The decorated Springbok No 9 tells William Johnson he will never forget the incident involving Matt Dawson in 1997 and expects to have his competitive juices flowing today.
Van der Westhuizen not throwing his dummy
Revenge tasted sweet for South Africa last summer when they avenged defeat to the British & Irish Lions side in 1997. The 2-1 defeat at the hands of Ian McGeechan's side nearly 13 years ago was difficult to swallow for a proud nation crowned champions of the world two years earlier.
It still to this day rankles with Joost van der Westhuizen who, for all the garlands that have accompanied his distinguished career, has the red No 9 jersey of Matt Dawson, his opposite number during that memorable series, nailed to cellar wall of his Johannesburg home as a reminder of the moment that probably define's his career. How van der Westhuizen wishes he could have nailed that red shirt to the Newlands turf at the time after Dawson fooled him with an outrageous piece of play that clinched the first Test between the rivals.
"He sold me a dummy, I bought it and it cost us the series," said a still-smarting van der Westhuizen. The painful reflection was delivered in a tone that left no doubt that he will struggle to forget the crucial error of judgement he made in the first of three hard-fought confrontations which was effectively decided by Dawson scampering over in the corner after bamboozling four would-be tacklers as the Lions came out on top 2-1.
That missed tackle on his opposition number, which helped bring about 25-16 defeat, was a rare blemish on what was otherwise an enormously impressive career record of a player who will be remembered as one of the greatest Springboks in history and one of the most brilliant Test scrum-halves of all time. Van der Westhuizen, now 39, who swapped shirts with Dawson after their epic Cape Town battle, was speaking as he prepared to renew hostilities with the Lions - albeit on a less physical scale - for this evening's Legends encounter as part of the annual South Africa Freedom Day celebrations.
Even a relatively friendly affair such as this date at Jebel Ali Shooting Club at 5pm stirs the juices in the body of van der Westhuizen, who retired from international rugby in 2003. He had spent 10 successful years barking out orders behind a formidable Springbok pack for 89 matches during which he scored 38 tries, which is still a record for a Test scrum-half. "I always compare a Lions line-up before kick-off with the New Zealand haka [tribal war dance]," said van der Westhuizen who modelled his own impressive style on that of Gareth Edwards, his boyhood hero, the Welsh legend who is arguably one of the few No 9s who can look back on an even more glittering personal record.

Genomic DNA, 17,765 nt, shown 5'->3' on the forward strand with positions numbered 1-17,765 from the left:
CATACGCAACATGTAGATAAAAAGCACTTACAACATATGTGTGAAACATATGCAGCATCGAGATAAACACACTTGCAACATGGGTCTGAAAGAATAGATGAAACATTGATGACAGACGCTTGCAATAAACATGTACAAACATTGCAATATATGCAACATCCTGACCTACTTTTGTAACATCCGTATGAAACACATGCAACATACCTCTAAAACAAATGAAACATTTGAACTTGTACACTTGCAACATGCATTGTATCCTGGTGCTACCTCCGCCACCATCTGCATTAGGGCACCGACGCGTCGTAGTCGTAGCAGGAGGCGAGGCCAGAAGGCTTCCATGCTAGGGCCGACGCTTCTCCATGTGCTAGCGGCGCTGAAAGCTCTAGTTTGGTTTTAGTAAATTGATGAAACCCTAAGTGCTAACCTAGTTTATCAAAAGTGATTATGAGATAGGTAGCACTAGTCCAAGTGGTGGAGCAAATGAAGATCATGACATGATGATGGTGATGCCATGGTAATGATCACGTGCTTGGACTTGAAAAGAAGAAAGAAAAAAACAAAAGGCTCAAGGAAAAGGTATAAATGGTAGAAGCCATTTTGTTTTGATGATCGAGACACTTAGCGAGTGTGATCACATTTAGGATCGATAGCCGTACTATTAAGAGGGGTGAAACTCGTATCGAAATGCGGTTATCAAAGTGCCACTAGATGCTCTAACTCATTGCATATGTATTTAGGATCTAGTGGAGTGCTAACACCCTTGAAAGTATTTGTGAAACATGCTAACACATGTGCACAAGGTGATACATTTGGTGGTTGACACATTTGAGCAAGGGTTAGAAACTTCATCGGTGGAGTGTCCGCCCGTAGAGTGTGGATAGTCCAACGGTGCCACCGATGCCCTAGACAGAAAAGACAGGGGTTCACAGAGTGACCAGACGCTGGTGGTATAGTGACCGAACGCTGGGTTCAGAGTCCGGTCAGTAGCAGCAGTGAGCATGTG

"They are the best two things for we South Africans to see in front of us on the rugby pitch because they give us even more motivation than usual. "In South Africa you play only every 12 years against the British & Irish Lions. So you really want to be part of that tradition. To be part of it makes you proud. But it is something that you can't plan like you can for the Three Nations [which takes place every season].
"If it comes your way you have to be in top form and at the peak of your fitness to take advantage of the opportunity to be selected to play at that level." Van der Westhuizen maintained that tonight's match will be full-on despite the advancing years of his own team and the opposition led by former Scotland centre Scott Hastings, who toured Australia with the Lions in 1989 and was also selected for the series in New Zealand four years later.